A foundation of spiritual practice is the truth that we can hold two opposing feelings all at once. We can feel joyful as we grieve, we can experience hope in our despair, we can be certain in our uncertainty and, if we are wise, always be uncertain in our certainty. The weeks leading up to, and following the commemoration of Dr. Martin Luther King Jr’s birthday were both incredibly simple and infinitely complex.
Simple was the joy we felt both welcoming and being welcomed by St. James African Methodist Episcopal Congregation over the weekend prior to Dr. King’s birthday. Our choirs seemed to blend effortlessly to offer devotional song in both houses of worship. Both Reverend Edwards and I had a chance to speak to our congregations as we joined in Sabbath prayer on Friday and Sunday. Some of our youth children went to church and some of their youth came to temple. In my experience nothing felt forced, people met the unknown with openness and everyone came away moved, wondering whether reaching out across social, racial and religious lines to find friendship, healing and reconciliation can be as simple as that was.
Concurrently, during those same weeks I was part of a group of Jewish and African American leaders who were preparing for the very high-profile visit of Tamika Mallory, activist and leader of the National Women’s March, who was invited to speak at UNCA to honor Dr. King’s legacy. The event drew national coverage as it came to light later that Mallory’s relations with the Jewish community became strained over anti-Jewish remarks she allegedly made as well as her refusal to distance herself from ties to Louis Farrakhan, who is known not only for his organizing and support of vulnerable African American communities but also for his extreme hate speech against Jews. Whether or not the allegations against Mallory were true, the layers of identity politics that required navigating that were instigated by her visit were anything but simple. People who are not friends of the Jews often point a finger at us for our privilege and our economic and political power. When members of the Jewish community were insisting that nothing short of Chancellor Cable rescinding Mallory’s invitation to speak would suffice, that unfortunately played right into that harmful stereotype. And yet, in the current climate of division and hostility against Jews, how could the Jewish community turn a blind eye?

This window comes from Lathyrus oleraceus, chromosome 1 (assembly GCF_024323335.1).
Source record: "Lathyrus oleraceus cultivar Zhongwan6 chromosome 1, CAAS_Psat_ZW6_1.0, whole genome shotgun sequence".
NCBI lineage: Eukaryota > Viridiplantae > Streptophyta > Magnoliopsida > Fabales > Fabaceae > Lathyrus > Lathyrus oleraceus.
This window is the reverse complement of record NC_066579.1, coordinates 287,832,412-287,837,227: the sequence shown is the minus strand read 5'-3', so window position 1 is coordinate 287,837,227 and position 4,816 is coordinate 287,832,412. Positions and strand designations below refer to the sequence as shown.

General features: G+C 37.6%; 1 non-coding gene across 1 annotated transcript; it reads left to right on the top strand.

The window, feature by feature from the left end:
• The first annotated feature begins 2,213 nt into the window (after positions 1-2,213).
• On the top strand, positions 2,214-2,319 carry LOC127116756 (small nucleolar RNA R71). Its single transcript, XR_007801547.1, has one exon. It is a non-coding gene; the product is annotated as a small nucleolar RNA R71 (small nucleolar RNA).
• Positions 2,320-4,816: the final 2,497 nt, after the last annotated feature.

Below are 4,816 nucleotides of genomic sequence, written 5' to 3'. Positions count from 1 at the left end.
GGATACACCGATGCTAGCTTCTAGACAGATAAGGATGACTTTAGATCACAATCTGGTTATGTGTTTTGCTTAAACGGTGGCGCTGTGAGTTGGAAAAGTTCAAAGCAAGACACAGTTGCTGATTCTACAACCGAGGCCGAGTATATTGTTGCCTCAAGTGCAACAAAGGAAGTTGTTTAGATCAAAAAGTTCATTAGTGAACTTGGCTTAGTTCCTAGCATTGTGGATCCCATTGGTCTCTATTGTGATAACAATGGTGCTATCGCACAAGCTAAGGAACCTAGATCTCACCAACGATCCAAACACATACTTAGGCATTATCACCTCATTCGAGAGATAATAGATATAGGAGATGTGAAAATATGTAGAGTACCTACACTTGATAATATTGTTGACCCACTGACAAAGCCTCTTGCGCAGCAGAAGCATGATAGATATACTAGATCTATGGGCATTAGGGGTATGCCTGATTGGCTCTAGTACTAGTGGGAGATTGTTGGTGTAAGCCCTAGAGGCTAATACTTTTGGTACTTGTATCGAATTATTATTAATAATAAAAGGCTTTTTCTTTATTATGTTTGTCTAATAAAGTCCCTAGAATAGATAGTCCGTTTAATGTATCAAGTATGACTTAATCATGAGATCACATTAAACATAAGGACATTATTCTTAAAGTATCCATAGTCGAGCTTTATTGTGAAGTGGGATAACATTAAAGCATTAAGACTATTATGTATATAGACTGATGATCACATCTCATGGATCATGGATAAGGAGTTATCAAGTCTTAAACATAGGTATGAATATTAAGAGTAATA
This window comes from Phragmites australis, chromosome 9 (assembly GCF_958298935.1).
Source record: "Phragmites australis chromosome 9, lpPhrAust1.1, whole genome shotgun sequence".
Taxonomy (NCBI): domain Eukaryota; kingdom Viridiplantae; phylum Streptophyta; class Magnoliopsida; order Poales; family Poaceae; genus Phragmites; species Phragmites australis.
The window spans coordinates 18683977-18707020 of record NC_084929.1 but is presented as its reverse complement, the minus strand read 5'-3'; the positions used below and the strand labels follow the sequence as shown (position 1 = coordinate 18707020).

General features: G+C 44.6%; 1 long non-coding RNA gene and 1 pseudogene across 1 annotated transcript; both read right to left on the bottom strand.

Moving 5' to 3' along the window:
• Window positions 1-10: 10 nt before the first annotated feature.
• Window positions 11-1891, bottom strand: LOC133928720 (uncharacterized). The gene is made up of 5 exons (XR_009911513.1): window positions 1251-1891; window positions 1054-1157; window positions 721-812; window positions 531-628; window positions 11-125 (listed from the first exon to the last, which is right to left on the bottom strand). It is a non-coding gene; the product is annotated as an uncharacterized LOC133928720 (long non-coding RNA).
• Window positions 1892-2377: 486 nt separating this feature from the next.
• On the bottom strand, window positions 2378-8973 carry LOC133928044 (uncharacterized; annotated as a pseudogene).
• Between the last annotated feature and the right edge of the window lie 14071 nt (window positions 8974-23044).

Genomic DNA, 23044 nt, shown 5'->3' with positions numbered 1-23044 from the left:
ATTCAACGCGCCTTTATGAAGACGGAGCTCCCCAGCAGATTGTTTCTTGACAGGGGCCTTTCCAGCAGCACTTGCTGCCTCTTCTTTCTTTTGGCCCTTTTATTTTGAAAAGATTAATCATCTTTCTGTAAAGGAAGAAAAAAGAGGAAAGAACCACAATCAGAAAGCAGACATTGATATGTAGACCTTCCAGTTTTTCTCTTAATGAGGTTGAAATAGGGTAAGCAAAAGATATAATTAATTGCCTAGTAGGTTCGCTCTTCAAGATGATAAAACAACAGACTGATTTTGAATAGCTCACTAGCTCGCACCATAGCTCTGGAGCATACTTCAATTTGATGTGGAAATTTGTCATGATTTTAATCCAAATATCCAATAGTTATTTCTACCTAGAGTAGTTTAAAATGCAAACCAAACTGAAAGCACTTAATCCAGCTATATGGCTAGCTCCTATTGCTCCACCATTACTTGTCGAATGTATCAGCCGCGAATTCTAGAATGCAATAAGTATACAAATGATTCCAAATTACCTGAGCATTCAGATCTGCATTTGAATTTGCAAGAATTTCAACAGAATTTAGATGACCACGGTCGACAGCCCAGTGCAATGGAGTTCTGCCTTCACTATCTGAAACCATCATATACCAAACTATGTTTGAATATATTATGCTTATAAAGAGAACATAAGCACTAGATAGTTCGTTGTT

As I write this, we are still preparing for that visit. But here’s what I know ahead of it all. I know that the truth is complicated and people are complicated. Some things are easy for us to agree on, and some actions are easy to take. Others are difficult and the way forward isn’t clear. But I do believe that right now, people sitting down together, in dialogue or in prayer, gets us closer to where we hope to be. In the words of Kohelet, “There is a time for everything under the sun.”